Create a Few Interesting Touches (Part 1)

02c88740_paint-roller_web.jpg

(Image licensed by Ingram Publishing)

Howard Scott |

Make your laundry satisfying inside and out

PEMBROKE, Mass. — True, a Laundromat is where a mundane chore—cleaning clothes—occurs. But that doesn’t mean your premises can’t be intriguing, vivid, even memorable.

Or at minimum, there’s something there that makes the customer smile. Unfortunately, only a few operators realize this and most establishments are dull at best and downright dumpy at worst. Yes, a small percentage of Laundromats are brand-spanking-new and up-to-date, and this is certainly acceptable. But even these modern establishments can add some unique touches.

Why would I spend money for nothing? you ask. Isn’t the rule of business to refrain from spending, unless a gun is aimed at your head? you ponder. Yes, but your facility needs to be welcoming. That is part of the contract of getting a person to spend two hours there, week after week. Brightening up the place is part and parcel of the offering.

Think of it this way. Unlike almost all other businesses, your plant is a temporary home for your customer. He or she resides there, if briefly, on a regular basis. Just as you hope your home is comfortable and welcoming, so you want your Laundromat to be people-friendly. You want to make for a more satisfying laundry experience. That includes both inside and outside.

You don’t have to spend a fortune. I’m not suggesting a makeover with new equipment, replacing the floor, and a new drop ceiling with LED lighting, which might run $150,000. I’m suggesting gathering any spare money you have and add some intriguing touches. Something that might make passersby notice. A feature that will make customers nod approvingly. An effect that will create buzz around town. Something that will make your store unique.

Here are a few ideas. My eyes swerved to a colorful green scene as I drove by. Underneath I saw the word “Laundry.” I stopped to investigate. Above the company sign was a swath of green leaves, the width of the sign, maybe 15 feet, and it was visually arresting. It is enlargements of photographs of leaves. What does that have to do with laundry? Nothing, except that it provides a feeling of outdoors. Which is not a bad aura for an indoor Laundromat experience.

A newcomer riding by would discover that a Laundromat was there just by the sheer vibrancy of the sign. That might bring new patrons. A customer coming into the store to do his laundry would have a calmer attitude and be more apt to cope when matters go wrong. A passerby would be grabbed by the visual ingenuity of the scene, and perhaps be encouraged to switch his Laundromat of choice. Someone giving directions would mention the photography, which makes it an easy landmark to spot. Some customers waiting for their laundry to finish might be inspired to go outside, look at the montage and feel soothed.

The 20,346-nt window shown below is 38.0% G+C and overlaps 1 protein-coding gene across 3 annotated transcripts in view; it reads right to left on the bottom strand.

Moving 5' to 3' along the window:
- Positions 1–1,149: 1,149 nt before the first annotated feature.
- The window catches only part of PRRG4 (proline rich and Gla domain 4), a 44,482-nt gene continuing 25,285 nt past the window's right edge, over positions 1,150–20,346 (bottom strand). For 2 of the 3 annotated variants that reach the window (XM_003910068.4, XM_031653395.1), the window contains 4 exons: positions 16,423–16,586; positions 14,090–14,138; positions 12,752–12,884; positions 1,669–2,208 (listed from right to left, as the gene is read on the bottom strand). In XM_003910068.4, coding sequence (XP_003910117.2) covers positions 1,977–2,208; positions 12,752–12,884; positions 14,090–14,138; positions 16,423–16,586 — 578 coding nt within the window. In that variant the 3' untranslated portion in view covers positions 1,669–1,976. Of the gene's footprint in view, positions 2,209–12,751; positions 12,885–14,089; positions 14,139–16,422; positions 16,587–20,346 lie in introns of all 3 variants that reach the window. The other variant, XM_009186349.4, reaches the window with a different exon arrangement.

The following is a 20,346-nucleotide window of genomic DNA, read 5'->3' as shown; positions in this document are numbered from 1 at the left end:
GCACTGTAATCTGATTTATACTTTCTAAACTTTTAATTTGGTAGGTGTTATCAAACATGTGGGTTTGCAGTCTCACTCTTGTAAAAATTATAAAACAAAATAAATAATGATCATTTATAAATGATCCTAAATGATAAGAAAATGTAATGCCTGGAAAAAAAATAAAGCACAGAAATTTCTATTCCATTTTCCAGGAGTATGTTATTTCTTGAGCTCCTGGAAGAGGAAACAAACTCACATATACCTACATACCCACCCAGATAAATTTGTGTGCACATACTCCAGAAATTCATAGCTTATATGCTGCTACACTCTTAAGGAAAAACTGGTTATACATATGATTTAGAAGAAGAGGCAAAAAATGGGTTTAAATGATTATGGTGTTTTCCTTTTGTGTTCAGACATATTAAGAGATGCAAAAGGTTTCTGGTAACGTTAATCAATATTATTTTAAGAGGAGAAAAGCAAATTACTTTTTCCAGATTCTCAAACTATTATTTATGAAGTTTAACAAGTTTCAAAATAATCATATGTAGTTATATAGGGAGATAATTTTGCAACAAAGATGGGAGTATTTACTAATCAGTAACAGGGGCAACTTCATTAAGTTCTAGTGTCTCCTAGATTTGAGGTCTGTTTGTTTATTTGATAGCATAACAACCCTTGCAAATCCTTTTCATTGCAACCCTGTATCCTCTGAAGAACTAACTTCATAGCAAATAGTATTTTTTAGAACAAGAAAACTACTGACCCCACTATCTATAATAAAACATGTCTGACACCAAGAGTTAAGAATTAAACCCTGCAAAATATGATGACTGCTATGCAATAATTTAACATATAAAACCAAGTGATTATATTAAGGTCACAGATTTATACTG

It is funny that the green-leaf theme doesn’t really relate to laundry. A more appropriate motif might be running water. Perhaps a river scene of sparking blue water roaring over rocks on the banks would be more appropriate. In fact, this is how clothes used to be cleaned. Women bent down by the riverbed, scrubbing their clothes in the cold, clear, rushing water. So consider that effect, if the photography montage appeals to you.

How about painting an interior wall aqua blue? It would look cool and feel calming. It exudes “clean,” perfect to tie in with the theme of cleaning clothes.

What difference will an attractive wall mean? you ask. Say I was a customer doing his laundry. And let’s say a washer didn’t accept a quarter. In a dingy place, I might have gotten mad, kicked the machine and concluded that this is nothing but a shoddy operation. But in a calming environment, I might have looked at the wall, shrugged, and tried another quarter. Hopefully, the machine works the second time around. See the difference. Scenery matters. Colors can alter your mood.

Check back Wednesday for the conclusion!

About the author

Howard Scott

Industry Writer and Drycleaning Consultant

Howard Scott is a former business owner, longtime industry writer and drycleaning consultant. He welcomes questions and comments and can be reached by writing Howard Scott, Dancing Hill, Pembroke, MA 02359; by calling 781-293-9027; or via e-mail at dancinghill@gmail.com.

Advertisement

Episode 4 is Available Now!

Get to know Laurance Cohen, author of the popular American Coin-Op column who got his start in self-service laundry at age 8.

Want more? Visit the archive »

Digital Edition

Latest Classifieds